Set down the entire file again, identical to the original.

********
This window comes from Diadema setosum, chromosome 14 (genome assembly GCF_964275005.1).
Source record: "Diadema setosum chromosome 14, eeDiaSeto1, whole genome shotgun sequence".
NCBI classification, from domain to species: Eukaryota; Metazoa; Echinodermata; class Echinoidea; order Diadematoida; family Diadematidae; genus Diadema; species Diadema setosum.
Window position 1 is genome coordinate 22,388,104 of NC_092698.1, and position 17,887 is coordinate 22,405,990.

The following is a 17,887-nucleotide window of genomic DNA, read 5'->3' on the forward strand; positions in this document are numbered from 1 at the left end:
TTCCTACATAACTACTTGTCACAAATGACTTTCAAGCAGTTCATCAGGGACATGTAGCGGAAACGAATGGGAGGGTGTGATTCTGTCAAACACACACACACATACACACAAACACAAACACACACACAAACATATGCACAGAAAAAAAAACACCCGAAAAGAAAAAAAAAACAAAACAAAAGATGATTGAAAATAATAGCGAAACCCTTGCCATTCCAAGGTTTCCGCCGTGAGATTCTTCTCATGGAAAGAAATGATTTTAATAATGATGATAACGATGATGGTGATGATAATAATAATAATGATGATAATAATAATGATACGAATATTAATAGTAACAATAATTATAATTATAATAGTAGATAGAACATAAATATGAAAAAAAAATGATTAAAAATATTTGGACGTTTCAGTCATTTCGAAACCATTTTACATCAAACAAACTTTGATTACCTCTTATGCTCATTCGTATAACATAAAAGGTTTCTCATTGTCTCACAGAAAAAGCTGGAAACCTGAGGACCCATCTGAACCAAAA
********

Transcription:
This window comes from Diadema setosum, chromosome 14 (genome assembly GCF_964275005.1).
Source record: "Diadema setosum chromosome 14, eeDiaSeto1, whole genome shotgun sequence".
NCBI classification, from domain to species: Eukaryota; Metazoa; Echinodermata; class Echinoidea; order Diadematoida; family Diadematidae; genus Diadema; species Diadema setosum.
Window position 1 is genome coordinate 22,388,104 of NC_092698.1, and position 17,887 is coordinate 22,405,990.

The following is a 17,887-nucleotide window of genomic DNA, read 5'->3' on the forward strand; positions in this document are numbered from 1 at the left end:
TTCCTACATAACTACTTGTCACAAATGACTTTCAAGCAGTTCATCAGGGACATGTAGCGGAAACGAATGGGAGGGTGTGATTCTGTCAAACACACACACACATACACACAAACACAAACACACACACAAACATATGCACAGAAAAAAAAACACCCGAAAAGAAAAAAAAAACAAAACAAAAGATGATTGAAAATAATAGCGAAACCCTTGCCATTCCAAGGTTTCCGCCGTGAGATTCTTCTCATGGAAAGAAATGATTTTAATAATGATGATAACGATGATGGTGATGATAATAATAATAATGATGATAATAATAATGATACGAATATTAATAGTAACAATAATTATAATTATAATAGTAGATAGAACATAAATATGAAAAAAAAATGATTAAAAATATTTGGACGTTTCAGTCATTTCGAAACCATTTTACATCAAACAAACTTTGATTACCTCTTATGCTCATTCGTATAACATAAAAGGTTTCTCATTGTCTCACAGAAAAAGCTGGAAACCTGAGGACCCATCTGAACCAAAA